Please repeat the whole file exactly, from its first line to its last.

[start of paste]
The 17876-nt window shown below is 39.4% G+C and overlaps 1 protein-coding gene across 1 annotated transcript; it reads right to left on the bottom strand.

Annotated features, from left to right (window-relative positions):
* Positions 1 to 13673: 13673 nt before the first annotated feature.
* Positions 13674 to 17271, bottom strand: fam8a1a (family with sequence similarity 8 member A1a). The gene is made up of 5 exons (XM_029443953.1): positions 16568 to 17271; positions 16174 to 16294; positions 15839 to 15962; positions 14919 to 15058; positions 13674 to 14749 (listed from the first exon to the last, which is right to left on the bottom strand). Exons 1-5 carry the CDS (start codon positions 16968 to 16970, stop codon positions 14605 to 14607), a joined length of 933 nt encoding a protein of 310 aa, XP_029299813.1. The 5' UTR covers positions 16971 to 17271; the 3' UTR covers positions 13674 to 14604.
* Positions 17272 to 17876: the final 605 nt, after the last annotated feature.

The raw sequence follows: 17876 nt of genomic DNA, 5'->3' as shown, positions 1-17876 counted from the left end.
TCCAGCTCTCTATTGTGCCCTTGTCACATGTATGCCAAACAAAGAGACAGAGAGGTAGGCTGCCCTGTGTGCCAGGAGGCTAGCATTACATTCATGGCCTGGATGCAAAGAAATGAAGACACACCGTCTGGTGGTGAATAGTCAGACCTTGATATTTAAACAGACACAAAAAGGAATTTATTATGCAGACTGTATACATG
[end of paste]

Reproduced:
The 17876-nt window shown below is 39.4% G+C and overlaps 1 protein-coding gene across 1 annotated transcript; it reads right to left on the bottom strand.

Annotated features, from left to right (window-relative positions):
* Positions 1 to 13673: 13673 nt before the first annotated feature.
* Positions 13674 to 17271, bottom strand: fam8a1a (family with sequence similarity 8 member A1a). The gene is made up of 5 exons (XM_029443953.1): positions 16568 to 17271; positions 16174 to 16294; positions 15839 to 15962; positions 14919 to 15058; positions 13674 to 14749 (listed from the first exon to the last, which is right to left on the bottom strand). Exons 1-5 carry the CDS (start codon positions 16968 to 16970, stop codon positions 14605 to 14607), a joined length of 933 nt encoding a protein of 310 aa, XP_029299813.1. The 5' UTR covers positions 16971 to 17271; the 3' UTR covers positions 13674 to 14604.
* Positions 17272 to 17876: the final 605 nt, after the last annotated feature.

The raw sequence follows: 17876 nt of genomic DNA, 5'->3' as shown, positions 1-17876 counted from the left end.
TCCAGCTCTCTATTGTGCCCTTGTCACATGTATGCCAAACAAAGAGACAGAGAGGTAGGCTGCCCTGTGTGCCAGGAGGCTAGCATTACATTCATGGCCTGGATGCAAAGAAATGAAGACACACCGTCTGGTGGTGAATAGTCAGACCTTGATATTTAAACAGACACAAAAAGGAATTTATTATGCAGACTGTATACATG